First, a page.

Arlene Foster: I did not prevent note-taking over flawed green energy scheme
Concern over Freedom of Information requests and related political sensitivities did not influence it, the DUP leader added.
A claim that records were not taken of official Stormont meetings in case they were later released to the public is nonsense, Arlene Foster has said.
The lack of notes was “shocking” and worrying but concern over Freedom of Information (FoI) requests and related political sensitivities did not influence that, the DUP leader added.
Head of the Northern Ireland Civil Service David Sterling said minute-taking lapsed after devolution and suggested the main parties in the devolved power-sharing administration in Belfast were sensitive to criticism.
Former enterprise minister Mrs Foster was in charge of planning of the botched green energy scheme in 2012 and told the Renewable Heat Incentive (RHI) public inquiry in Belfast she was unaware notes had not been taken.
She said: “I never gave a direction not to take minutes because of FoI or because I did not want anybody to see what was happening in my department.”
She added it was a “nonsense suggestion about FoI” and noted policy development was exempt from the official duty of openness.
A series of fatal design flaws in the green subsidy project exposed Stormont to a huge overspend, paying out more than it cost to buy wood fuel.
This created an incentive to “burn to earn”.
Mrs Foster said she did not know the overall cost of the RHI scheme when she approved it in 2012, but denied signing a “blank cheque”.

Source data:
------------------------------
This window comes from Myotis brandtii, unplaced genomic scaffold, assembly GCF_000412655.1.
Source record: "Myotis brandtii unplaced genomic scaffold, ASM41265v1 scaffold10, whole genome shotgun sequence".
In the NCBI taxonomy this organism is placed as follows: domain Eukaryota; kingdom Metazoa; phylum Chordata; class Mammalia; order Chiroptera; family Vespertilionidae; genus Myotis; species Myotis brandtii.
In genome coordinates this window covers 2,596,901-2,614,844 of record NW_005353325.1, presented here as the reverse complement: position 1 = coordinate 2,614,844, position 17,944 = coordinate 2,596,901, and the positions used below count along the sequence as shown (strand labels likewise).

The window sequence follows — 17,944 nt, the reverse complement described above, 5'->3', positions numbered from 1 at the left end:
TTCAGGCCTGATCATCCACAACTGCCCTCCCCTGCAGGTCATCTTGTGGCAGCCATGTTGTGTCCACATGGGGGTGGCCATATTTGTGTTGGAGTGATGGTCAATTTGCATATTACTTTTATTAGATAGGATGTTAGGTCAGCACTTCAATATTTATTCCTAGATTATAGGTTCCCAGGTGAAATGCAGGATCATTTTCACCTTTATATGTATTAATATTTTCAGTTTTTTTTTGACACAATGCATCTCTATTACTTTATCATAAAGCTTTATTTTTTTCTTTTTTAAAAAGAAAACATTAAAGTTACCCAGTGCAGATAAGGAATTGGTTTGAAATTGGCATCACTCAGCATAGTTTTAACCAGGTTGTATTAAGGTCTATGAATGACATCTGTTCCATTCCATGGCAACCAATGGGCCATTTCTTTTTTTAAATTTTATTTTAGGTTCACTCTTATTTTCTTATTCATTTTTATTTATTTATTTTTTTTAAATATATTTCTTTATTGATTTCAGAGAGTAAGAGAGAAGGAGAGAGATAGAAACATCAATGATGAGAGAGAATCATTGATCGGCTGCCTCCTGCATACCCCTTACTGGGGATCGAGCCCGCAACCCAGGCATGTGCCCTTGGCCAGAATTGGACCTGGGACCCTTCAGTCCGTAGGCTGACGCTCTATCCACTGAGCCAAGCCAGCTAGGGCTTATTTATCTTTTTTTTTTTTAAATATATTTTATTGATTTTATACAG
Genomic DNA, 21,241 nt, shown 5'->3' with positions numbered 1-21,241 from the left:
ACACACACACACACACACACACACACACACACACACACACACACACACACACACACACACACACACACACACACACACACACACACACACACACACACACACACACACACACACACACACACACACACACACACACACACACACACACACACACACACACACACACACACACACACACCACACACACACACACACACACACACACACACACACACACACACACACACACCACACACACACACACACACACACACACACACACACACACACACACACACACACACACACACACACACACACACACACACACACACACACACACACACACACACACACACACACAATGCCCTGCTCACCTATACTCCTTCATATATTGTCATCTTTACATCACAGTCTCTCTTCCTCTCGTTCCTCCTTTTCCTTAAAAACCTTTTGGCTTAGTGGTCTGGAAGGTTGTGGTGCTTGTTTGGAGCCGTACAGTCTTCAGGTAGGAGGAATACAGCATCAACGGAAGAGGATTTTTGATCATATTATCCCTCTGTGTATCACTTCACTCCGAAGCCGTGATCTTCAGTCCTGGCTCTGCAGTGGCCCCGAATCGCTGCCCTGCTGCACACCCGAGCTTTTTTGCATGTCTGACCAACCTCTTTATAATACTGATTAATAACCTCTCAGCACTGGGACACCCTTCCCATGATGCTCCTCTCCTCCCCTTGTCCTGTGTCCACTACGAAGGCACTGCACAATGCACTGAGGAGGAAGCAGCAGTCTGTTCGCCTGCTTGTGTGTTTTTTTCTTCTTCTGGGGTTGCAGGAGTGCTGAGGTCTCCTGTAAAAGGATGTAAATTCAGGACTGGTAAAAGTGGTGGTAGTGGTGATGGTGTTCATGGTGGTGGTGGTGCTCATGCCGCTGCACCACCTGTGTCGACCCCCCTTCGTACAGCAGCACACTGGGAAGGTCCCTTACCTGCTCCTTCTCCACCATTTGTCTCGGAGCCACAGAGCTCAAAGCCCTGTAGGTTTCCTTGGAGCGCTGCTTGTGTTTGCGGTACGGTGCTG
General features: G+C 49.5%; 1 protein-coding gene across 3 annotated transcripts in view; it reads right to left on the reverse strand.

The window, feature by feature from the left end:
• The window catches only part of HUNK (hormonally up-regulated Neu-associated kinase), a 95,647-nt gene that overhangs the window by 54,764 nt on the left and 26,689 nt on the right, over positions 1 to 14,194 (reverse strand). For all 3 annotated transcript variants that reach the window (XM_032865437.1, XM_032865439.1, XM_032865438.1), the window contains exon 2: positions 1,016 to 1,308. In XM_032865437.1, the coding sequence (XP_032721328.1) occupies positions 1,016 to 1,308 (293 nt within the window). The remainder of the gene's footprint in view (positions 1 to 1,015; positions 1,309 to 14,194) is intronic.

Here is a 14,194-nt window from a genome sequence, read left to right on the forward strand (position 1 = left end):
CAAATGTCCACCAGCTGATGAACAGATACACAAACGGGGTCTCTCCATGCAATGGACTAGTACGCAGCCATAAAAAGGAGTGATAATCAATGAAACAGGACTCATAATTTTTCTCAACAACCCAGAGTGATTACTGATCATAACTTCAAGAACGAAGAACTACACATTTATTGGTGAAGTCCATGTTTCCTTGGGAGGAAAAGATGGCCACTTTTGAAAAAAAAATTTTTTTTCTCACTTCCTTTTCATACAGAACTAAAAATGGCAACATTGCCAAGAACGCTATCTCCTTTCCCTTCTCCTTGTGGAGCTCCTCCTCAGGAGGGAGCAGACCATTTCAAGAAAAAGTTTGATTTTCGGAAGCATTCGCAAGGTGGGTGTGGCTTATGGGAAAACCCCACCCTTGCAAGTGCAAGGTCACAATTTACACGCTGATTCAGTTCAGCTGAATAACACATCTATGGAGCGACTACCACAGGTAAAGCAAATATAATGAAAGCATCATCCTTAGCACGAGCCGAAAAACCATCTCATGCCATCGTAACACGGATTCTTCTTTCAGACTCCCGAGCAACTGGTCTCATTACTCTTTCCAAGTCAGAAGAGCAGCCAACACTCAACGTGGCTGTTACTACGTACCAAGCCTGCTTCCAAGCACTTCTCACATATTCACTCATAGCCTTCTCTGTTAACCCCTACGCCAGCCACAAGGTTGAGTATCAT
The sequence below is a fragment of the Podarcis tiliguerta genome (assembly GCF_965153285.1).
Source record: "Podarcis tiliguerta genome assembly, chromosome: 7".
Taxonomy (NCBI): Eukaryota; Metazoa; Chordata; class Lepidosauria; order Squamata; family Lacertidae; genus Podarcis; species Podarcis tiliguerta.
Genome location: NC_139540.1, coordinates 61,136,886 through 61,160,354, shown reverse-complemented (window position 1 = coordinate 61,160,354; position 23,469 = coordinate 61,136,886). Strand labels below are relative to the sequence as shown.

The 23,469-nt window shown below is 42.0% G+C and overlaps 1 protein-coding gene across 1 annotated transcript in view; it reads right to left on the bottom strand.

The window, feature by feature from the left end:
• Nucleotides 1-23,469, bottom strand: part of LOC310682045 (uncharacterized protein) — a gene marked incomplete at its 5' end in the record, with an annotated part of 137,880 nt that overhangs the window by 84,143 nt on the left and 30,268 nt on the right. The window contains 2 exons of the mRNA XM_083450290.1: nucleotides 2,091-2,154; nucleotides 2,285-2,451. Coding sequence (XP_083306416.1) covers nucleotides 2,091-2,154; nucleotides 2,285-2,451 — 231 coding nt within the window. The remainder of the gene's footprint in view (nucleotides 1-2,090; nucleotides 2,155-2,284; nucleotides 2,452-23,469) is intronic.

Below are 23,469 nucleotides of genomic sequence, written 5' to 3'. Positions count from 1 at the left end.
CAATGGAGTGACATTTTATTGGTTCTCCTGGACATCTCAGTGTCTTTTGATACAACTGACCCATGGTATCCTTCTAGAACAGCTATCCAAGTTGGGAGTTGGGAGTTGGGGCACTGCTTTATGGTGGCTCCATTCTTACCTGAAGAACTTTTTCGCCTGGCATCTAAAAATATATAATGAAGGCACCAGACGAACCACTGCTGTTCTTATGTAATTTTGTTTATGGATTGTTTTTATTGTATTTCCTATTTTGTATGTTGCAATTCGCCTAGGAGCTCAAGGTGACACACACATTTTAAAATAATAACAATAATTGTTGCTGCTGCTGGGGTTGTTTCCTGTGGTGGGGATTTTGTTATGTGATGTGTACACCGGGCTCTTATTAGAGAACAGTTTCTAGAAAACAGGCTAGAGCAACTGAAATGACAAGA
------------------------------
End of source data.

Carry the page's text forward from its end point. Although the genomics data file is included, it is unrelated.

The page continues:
She attested she did not read some technical information but it was up to others to flag up issues raised by that in their submissions to her.
“The cost control issue was not front and centre of the discussions that we were having,” she said. “It was not something that was a constant source of conversation or discussion.
“I read the information given to me, I took the information at face value.”
The overspending scheme ultimately prompted the collapse of devolution at Stormont.
Mr Sterling has previously told the RHI public inquiry chaired by Sir Patrick Coghlin that ministers liked to have a “safe space where they could think the unthinkable and not necessarily have it all recorded”.
The DUP leader said: “I don’t think there are any politicians that are not sensitive to criticism, given what I came through last year I think I am probably tougher than most.
“All politicians know that they are going to be criticised on a day and daily basis.
“None of us took decisions to avoid criticism. Politics is about not just getting elected, it is about doing something with your mandate and to deliver on what you want to deliver on.”